The House is unlikely to repeal the mandate to buy insurance under ObamaCare as part of its tax-reform bill, GOP sources say, though the issue could return down the road.
President Trump and conservative lawmakers are pushing for the individual mandate to be repealed in the bill, but House Ways and Means Committee Chairman Kevin Brady (R-Texas) has expressed worry that the controversial measure would jeopardize the broader tax-reform bill, given the Senate’s failure on health care earlier this year.
“It hasn’t ever been in the [House] bill,” said one Republican on the Ways and Means Committee who has been taking part in the negotiations. “I expect that it will be added somewhere down the sausage-making venture.”
“I agree there is a chance, but I think if it gets included, it would be on the Senate side,” added a second Ways and Means Republican.
Senate GOP leaders said they plan to roll out their own tax bill on Thursday. Sen. Tom Cotton (Ark.) has been the leading GOP senator pushing to include repeal of the mandate in the tax bill.
House leaders emerging from a meeting Monday evening said no final decision has been made on the individual mandate issue, and Brady and Speaker Paul Ryan (R-Wis.) both said in interviews in recent days that they have not ruled out the idea.
“We have an active conversation with our members on a whole host of ideas on things to add to this bill and that’s one of the things being discussed,” Ryan said during an appearance on “Fox News Sunday.”
But Brady expressed concerns about including the mandate’s repeal at an event last week.
“There are pros and cons to this,” Brady said at an event Friday hosted by Politico. “Importing health care into a tax-reform debate has consequences.”
If Congress doesn’t act, Trump has vowed that he will. The president is reportedly considering taking executive action on the insurance mandate if Congress leaves it out of the tax-reform bill.
A lobbyist told The Hill the administration is working on guidance, which might not be in the form of an executive order, that would expand what are known as “hardship exemptions” that allow people to be exempted from the mandate’s requirement to have health insurance or pay a fine.
Brady said Monday that repeal of certain ObamaCare taxes would not be included in tax reform. Instead, he said he is working with Democrats on temporary relief from measures like the medical device tax and health insurance tax.
“We are working on common-sense temporary and targeted relief from many of these taxes to be acted on in the House before the end of the year,” Brady said.
Repealing the mandate could destabilize health insurance markets, experts warn, by removing an incentive for healthy people to enroll. The Congressional Budget Office has previously estimated that repealing the mandate would increase premiums by 20 percent.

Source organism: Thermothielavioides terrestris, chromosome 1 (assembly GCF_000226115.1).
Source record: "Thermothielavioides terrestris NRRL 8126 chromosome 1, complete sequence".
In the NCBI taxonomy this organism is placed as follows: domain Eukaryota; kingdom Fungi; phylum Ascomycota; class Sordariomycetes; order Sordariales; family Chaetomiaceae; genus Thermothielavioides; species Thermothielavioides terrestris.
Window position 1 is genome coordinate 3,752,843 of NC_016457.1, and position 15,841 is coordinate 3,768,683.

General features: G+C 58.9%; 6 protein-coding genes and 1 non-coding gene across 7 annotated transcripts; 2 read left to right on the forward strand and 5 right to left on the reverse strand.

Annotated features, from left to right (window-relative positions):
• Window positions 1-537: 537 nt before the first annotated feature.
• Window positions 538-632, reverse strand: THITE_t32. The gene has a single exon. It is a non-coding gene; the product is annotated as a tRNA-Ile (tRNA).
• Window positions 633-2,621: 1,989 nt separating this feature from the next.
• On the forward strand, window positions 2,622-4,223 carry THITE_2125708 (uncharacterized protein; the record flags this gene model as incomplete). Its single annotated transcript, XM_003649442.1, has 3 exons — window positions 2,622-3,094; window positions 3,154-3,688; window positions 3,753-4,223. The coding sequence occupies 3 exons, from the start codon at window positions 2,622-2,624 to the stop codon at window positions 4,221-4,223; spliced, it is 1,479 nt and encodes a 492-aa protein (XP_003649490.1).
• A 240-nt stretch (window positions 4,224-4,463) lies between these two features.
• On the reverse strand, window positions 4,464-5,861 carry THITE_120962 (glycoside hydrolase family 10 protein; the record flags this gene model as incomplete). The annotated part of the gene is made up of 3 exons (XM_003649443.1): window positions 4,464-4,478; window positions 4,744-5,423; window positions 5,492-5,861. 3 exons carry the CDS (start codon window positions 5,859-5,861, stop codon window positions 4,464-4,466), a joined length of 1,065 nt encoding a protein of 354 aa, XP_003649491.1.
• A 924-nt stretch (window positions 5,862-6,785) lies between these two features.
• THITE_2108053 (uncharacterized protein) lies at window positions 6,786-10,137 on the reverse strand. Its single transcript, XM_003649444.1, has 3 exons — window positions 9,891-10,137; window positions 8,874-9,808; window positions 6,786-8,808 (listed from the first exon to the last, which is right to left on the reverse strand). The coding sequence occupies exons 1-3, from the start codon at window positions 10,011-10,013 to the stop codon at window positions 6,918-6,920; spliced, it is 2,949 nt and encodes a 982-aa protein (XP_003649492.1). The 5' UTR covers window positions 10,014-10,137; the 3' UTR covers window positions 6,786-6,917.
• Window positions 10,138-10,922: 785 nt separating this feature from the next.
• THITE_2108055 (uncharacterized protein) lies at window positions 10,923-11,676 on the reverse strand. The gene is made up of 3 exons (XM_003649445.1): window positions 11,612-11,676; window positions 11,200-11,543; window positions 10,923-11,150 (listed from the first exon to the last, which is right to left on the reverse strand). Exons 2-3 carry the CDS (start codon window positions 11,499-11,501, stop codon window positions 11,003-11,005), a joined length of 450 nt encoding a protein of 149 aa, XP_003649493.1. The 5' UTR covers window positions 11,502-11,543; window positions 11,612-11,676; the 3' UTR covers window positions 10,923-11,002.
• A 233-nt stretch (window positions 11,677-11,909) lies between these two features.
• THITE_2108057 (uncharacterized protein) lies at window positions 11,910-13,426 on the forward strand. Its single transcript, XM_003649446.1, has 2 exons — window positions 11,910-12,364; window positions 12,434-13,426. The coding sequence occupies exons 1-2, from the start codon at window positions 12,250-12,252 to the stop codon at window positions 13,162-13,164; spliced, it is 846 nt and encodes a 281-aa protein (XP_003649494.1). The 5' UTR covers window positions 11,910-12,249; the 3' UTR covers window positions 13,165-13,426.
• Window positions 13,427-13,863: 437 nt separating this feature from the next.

Trump has been pushing to repeal the mandate in the tax-reform bill. Brady said last week that Trump had asked for it twice on the phone and once in person. Trump also told a meeting of Republican lawmakers at the White House last week that he wanted to repeal the mandate in tax reform and floated adding it in the Senate, attendees said.
Two conservative leaders, House Freedom Caucus Chairman Mark Meadows (R-N.C.) and Republican Study Committee Chairman Mark Walker (R-N.C.), have been pushing leadership to repeal the mandate in the tax bill. Walker has been slightly more aggressive, calling it a “good move.”
“When given the opportunity to actually address even part of an ObamaCare repeal with a simple majority, our leadership consistently finds excuses to justify their failure,” said a conservative House lawmaker who favors adding repeal to the bill.
“The individual mandate will be repealed by the president while Congress makes excuses.”
A number of lawmakers — both on and off the Ways and Means panel — are predicting the tax legislation Brady unveiled last week would attract the 218 GOP votes needed for passage.
While a handful of vocal New York and New Jersey Republicans are objecting to a provision of the bill that scraps or limits state and local tax deductions, most moderate Republicans have signaled they will go along with the legislation rather than derail one of the GOP’s top campaign promises of the 2016 elections.
So there is a reluctance among GOP vote-counters to add the insurance provision and upset that fragile balance.
“I believe it’s going to be a very strong vote based on my interactions with members and their passion to reform the tax code,” Rep. Jason Smith (R-Mo.), who serves on both the Ways and Means Committee and Ryan’s leadership team, said of the current version of the bill.